“No one would have known or should have known or could have been expected to know that these payments would be treated or should be considered as campaign contributions and there is no way that Senator Edwards knew that fact either,” Mr. Craig said in a statement. “He will enter a plea of not guilty. He has broken no law, and we will defend this case vigorously.”

In a statement, the D.C.-based watchdog group, Citizens for Responsibility and Ethics in Washington (CREW), described the case against Mr. Edwards as “remarkably weak,” and suggested that, as with the government’s failed prosecution of the late Sen. Ted Stevens, Alaska Republican, the “Edwards matter is likely to leave [the Department of Justice] with egg on its face.”

“While CREW has long been critical of DOJ for failing to aggressively pursue cases against high-level government officials, the indictment of Sen. Edwards is a strange place to start,” said CREW Executive Director Melanie Sloan, criticizing the department for failing to bring similar cases against former House Majority Leader Tom DeLay, Texas Republican, or former Sen. Conrad Burns, Montana Republican and former Sen. John Ensign, Nevada Republican.

“Prosecution of any of those cases would have rested on solid court precedent,” she said. “Sen. Edwards‘ conduct was despicable and deserves society’s condemnation, but that alone does not provide solid grounds for a criminal case. DOJ’s scattershot approach to prosecuting public officials is incomprehensible and undermines the integrity of the criminal justice system.”

The Federal Election Act limits the amount a person may contribute to any candidate for federal elected office to limit the influence any one person may have on the outcome of a federal election. The act established that the most one individual could contribute for the 2008 presidential primary election was $2,300.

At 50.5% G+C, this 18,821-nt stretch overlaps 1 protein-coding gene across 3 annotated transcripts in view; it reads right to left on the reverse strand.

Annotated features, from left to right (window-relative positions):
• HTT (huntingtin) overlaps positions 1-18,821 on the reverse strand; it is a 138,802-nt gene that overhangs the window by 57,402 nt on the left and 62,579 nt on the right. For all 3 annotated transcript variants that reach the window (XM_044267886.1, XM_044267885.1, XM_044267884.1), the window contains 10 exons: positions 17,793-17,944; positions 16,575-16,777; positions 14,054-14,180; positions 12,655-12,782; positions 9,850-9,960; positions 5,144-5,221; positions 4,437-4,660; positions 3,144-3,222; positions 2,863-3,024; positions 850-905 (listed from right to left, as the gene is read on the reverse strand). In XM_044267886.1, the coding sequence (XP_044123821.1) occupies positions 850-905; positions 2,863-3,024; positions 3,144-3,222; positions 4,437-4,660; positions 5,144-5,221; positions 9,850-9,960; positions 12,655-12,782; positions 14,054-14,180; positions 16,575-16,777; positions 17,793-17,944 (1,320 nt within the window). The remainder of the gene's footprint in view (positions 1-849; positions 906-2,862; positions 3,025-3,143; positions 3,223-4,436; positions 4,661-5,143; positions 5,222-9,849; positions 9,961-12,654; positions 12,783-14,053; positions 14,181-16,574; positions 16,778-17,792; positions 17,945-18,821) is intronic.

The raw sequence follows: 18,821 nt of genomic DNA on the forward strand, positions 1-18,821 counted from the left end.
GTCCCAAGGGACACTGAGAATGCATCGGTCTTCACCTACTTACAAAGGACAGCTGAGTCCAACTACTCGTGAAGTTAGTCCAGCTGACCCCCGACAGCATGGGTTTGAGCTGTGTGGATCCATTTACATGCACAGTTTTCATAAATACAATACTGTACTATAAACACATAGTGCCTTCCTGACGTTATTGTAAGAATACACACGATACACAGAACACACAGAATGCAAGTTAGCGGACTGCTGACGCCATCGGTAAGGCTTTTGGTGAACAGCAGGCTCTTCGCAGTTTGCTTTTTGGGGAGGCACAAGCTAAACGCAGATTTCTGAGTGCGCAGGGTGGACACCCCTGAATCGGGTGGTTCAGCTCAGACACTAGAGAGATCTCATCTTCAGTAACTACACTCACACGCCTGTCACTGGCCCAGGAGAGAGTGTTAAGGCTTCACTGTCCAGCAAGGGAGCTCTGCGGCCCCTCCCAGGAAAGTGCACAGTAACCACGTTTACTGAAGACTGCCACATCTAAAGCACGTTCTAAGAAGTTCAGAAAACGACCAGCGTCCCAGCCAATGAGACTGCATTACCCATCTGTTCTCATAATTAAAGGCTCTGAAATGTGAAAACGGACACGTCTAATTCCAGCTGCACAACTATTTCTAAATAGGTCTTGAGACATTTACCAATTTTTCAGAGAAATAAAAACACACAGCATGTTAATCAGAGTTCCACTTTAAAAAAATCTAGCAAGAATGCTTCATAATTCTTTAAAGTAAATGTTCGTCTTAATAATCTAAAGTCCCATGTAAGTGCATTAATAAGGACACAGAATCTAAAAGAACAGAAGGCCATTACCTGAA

The government contends that the act’s contribution limit applies to anything of value provided for the purpose of influencing a federal election, including contributions to a candidate and his campaign; expenditures made in cooperation, consultation or concert with, or at the request or suggestion of, a candidate or his campaign; and payments for personal expenses of a candidate unless those payments would have been made irrespective of his/her candidacy.

According to the indictment, the payments at issue were in fact used to facilitate Mr. Edwards‘ extramarital affair, and to conceal it and the resulting pregnancy from the public.

The indictment alleges that the funds were used to pay for the living and medical expenses of Mr. Edwards‘ mistress and to pay for the travel and accommodations necessary to hide her from the news media and the public.

If convicted, Mr. Edwards faces a maximum penalty of five years in prison and a $250,000 fine on the conspiracy charge. He faces five years in prison and a $250,000 fine on each count of accepting and receiving illegal campaign contributions, and a maximum of five years in prison and a $250,000 fine on the charge of concealing the alleged illegal donations.